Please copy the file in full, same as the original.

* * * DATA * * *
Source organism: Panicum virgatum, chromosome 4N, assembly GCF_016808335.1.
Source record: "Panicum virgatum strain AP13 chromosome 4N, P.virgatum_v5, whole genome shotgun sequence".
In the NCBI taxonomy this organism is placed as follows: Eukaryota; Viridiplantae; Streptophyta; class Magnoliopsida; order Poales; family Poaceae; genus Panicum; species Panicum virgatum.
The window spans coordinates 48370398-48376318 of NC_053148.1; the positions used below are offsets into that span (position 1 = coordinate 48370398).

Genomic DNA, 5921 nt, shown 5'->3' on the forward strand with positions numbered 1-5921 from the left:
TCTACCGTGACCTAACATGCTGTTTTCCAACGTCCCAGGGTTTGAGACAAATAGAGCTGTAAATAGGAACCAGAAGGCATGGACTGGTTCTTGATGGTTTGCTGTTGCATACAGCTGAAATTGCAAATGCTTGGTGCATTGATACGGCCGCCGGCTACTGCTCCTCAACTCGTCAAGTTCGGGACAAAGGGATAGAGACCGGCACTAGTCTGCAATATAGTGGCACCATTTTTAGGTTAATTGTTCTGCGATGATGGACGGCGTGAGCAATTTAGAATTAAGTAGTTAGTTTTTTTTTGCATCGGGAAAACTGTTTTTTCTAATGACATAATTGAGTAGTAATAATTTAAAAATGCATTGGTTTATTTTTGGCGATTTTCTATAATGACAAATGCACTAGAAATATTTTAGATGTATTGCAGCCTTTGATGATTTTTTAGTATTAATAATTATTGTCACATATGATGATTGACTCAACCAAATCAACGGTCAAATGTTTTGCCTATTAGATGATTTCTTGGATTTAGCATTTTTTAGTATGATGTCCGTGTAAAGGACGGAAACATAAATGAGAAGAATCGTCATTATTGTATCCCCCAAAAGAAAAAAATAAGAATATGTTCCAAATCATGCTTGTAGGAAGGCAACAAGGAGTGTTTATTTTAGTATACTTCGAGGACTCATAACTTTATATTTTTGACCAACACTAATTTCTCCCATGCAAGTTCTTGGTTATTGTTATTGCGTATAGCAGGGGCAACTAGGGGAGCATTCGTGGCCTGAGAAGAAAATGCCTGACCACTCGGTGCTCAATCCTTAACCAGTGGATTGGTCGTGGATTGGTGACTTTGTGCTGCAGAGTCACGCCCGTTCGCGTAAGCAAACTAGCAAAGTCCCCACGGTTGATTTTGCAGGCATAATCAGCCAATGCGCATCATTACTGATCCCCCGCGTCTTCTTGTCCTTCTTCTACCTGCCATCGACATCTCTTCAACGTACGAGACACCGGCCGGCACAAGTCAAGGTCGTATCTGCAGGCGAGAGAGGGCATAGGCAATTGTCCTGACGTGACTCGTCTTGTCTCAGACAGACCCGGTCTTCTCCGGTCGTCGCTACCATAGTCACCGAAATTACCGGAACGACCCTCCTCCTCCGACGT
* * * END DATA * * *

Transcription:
Source organism: Panicum virgatum, chromosome 4N, assembly GCF_016808335.1.
Source record: "Panicum virgatum strain AP13 chromosome 4N, P.virgatum_v5, whole genome shotgun sequence".
In the NCBI taxonomy this organism is placed as follows: Eukaryota; Viridiplantae; Streptophyta; class Magnoliopsida; order Poales; family Poaceae; genus Panicum; species Panicum virgatum.
The window spans coordinates 48370398-48376318 of NC_053148.1; the positions used below are offsets into that span (position 1 = coordinate 48370398).

Genomic DNA, 5921 nt, shown 5'->3' on the forward strand with positions numbered 1-5921 from the left:
TCTACCGTGACCTAACATGCTGTTTTCCAACGTCCCAGGGTTTGAGACAAATAGAGCTGTAAATAGGAACCAGAAGGCATGGACTGGTTCTTGATGGTTTGCTGTTGCATACAGCTGAAATTGCAAATGCTTGGTGCATTGATACGGCCGCCGGCTACTGCTCCTCAACTCGTCAAGTTCGGGACAAAGGGATAGAGACCGGCACTAGTCTGCAATATAGTGGCACCATTTTTAGGTTAATTGTTCTGCGATGATGGACGGCGTGAGCAATTTAGAATTAAGTAGTTAGTTTTTTTTTGCATCGGGAAAACTGTTTTTTCTAATGACATAATTGAGTAGTAATAATTTAAAAATGCATTGGTTTATTTTTGGCGATTTTCTATAATGACAAATGCACTAGAAATATTTTAGATGTATTGCAGCCTTTGATGATTTTTTAGTATTAATAATTATTGTCACATATGATGATTGACTCAACCAAATCAACGGTCAAATGTTTTGCCTATTAGATGATTTCTTGGATTTAGCATTTTTTAGTATGATGTCCGTGTAAAGGACGGAAACATAAATGAGAAGAATCGTCATTATTGTATCCCCCAAAAGAAAAAAATAAGAATATGTTCCAAATCATGCTTGTAGGAAGGCAACAAGGAGTGTTTATTTTAGTATACTTCGAGGACTCATAACTTTATATTTTTGACCAACACTAATTTCTCCCATGCAAGTTCTTGGTTATTGTTATTGCGTATAGCAGGGGCAACTAGGGGAGCATTCGTGGCCTGAGAAGAAAATGCCTGACCACTCGGTGCTCAATCCTTAACCAGTGGATTGGTCGTGGATTGGTGACTTTGTGCTGCAGAGTCACGCCCGTTCGCGTAAGCAAACTAGCAAAGTCCCCACGGTTGATTTTGCAGGCATAATCAGCCAATGCGCATCATTACTGATCCCCCGCGTCTTCTTGTCCTTCTTCTACCTGCCATCGACATCTCTTCAACGTACGAGACACCGGCCGGCACAAGTCAAGGTCGTATCTGCAGGCGAGAGAGGGCATAGGCAATTGTCCTGACGTGACTCGTCTTGTCTCAGACAGACCCGGTCTTCTCCGGTCGTCGCTACCATAGTCACCGAAATTACCGGAACGACCCTCCTCCTCCGACGT